CRAWDAD nus/bluetooth

Citation Author(s):
Anirudh
Natarajan
National University of Singapore
Mehul
Motani
Vikram
Srinivasan
Submitted by:
CRAWDAD Team
Last updated:
Wed, 12/05/2007 - 08:00
DOI:
10.15783/C74K5N
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Abstract 

Dataset of Bluetooth contact traces collected in Singapore from end 2005 to early 2006.This is a dataset of real-world Bluetooth contact data colected from shop employees of a shopping mall over six days.

This dataset contains Bluetooth contact traces collected in Singapore. 12 contact probes-3 static and 9 mobile-collected data from end 2005 to early 2006. We discovered over 10,000 unique devices and recorded over 350,000 contacts in this duration.

date/time of measurement start: 2005-10-31

date/time of measurement end: 2006-06-21

collection environment: The increasing sophistication of mobile devices has enabled several mobile social software applications, which are based on opportunistic exchange of data amongst devices in proximity of each other. Examples include Delay Tolerant Networking (DTN) and PeopleNet. In this context, understanding user interactions is essential to designing algorithms which are efficient and enhance the user experience. In our experiment, users were handed Bluetooth enabled phones and asked to carry them all the time to log information about other devices in their proximity. Data was logged over several months, with over 350,000 contacts logged and over 10,000 unique devices discovered in this period.

network configuration: We chose phones instead of iMotes, since phones are personal devices that people already have a reason to carry around. This meant that users would remember to recharge the phones and always carry it with them over long durations (months). Further, mobile phones have more than 6MB of memory whereas iMotes have only 64KB. Having narrowed down the choice, we picked Nokia 6600 and Panasonic X800 phones as they were the most reliable. In particular, HP PDA's and Sony Ercisson's consistently logged fewer devices than the former two devices under identical conditions. The phones and the static devices conducted Bluetooth device discoveries every 30 seconds and logged the MAC addresses, the date and the time when the device was found. The static devices were programmed to upload their data to a central MySQL server once every day. The mobile probes had to transfer their data by activating a program on their computers that would then automatically transfer the data from the PC to the central server.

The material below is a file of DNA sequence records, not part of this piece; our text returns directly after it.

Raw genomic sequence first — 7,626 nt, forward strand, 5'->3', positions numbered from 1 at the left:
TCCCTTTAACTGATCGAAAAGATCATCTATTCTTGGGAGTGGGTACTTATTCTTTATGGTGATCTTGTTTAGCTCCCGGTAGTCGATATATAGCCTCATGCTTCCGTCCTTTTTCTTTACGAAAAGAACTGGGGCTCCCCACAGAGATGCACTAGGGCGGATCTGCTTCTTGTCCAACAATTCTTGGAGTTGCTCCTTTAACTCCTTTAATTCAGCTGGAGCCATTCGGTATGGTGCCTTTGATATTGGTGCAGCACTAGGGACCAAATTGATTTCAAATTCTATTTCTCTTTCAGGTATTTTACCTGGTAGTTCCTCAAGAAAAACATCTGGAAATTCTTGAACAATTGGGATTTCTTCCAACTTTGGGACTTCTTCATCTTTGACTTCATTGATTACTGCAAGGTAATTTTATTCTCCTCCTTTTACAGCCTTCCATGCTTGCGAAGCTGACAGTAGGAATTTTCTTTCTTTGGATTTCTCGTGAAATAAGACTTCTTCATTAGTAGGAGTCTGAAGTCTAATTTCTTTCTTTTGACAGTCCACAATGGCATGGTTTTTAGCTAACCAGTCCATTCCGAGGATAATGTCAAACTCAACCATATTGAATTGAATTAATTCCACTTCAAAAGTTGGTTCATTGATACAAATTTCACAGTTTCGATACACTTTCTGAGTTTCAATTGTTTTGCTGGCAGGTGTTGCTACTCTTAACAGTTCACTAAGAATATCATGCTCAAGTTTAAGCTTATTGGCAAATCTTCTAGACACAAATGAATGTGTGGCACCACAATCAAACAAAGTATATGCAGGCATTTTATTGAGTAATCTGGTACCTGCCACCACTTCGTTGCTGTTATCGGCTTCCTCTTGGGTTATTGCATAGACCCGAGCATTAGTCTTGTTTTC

data collection methodology: To allow us to get a wide variety of data we chose 12 probes. Of these 3 were static and 9 were mobile. The static devices were customized, line powered, Bluetooth access points running on embedded Linux and these were placed in three of the busiest lecture theaters on National University of Singapore campus. The 9 mobile probes were chosen to get as diverse a sampling of various social behavior patterns. 5 students on campus, 2 faculty members and 2 students who lived off campus carried mobile phones with the software that logged the Bluetooth device discoveries.

hole: The main challenge faced in collecting the data was the finite battery life. Due to Bluetooth device discovery being an energy consuming process, phones would run out of power and the logging would stop. Often phones needed to be recharged every day in order to log continuously. Despite our persistent attempts to remind the probes to keep the logging program switched on at all times, the participants had a tendency to switch it on in crowded areas which skewed the data. The logging program would also crash from time to time. This error could occur a few minutes or a few days after the logging program was switched on. Despite our best efforts we were unable to avoid this error which seems to have originated from the OS of the phone. On some of the phones when the program crashed an audible beep was made which reminded volunteers to turn on the program. Due to the format in which the data was logged we were unable to ascertain the exact times for the occurence of these errors. However, we estimate from our data that on average the mobile probes were not logging for 24.5% of the time. From interviews with our probes, these outages seem to have been random and uniformly distributed over time. While we did miss potential contacts, our logs clearly mark the beginning and ending of any period when logging was performed. During these periods all potential contacts were recorded.

Traceset

nus/bluetooth/sql

Traceset of Bluetooth contact traces collected in Singapore from end 2005 to early 2006.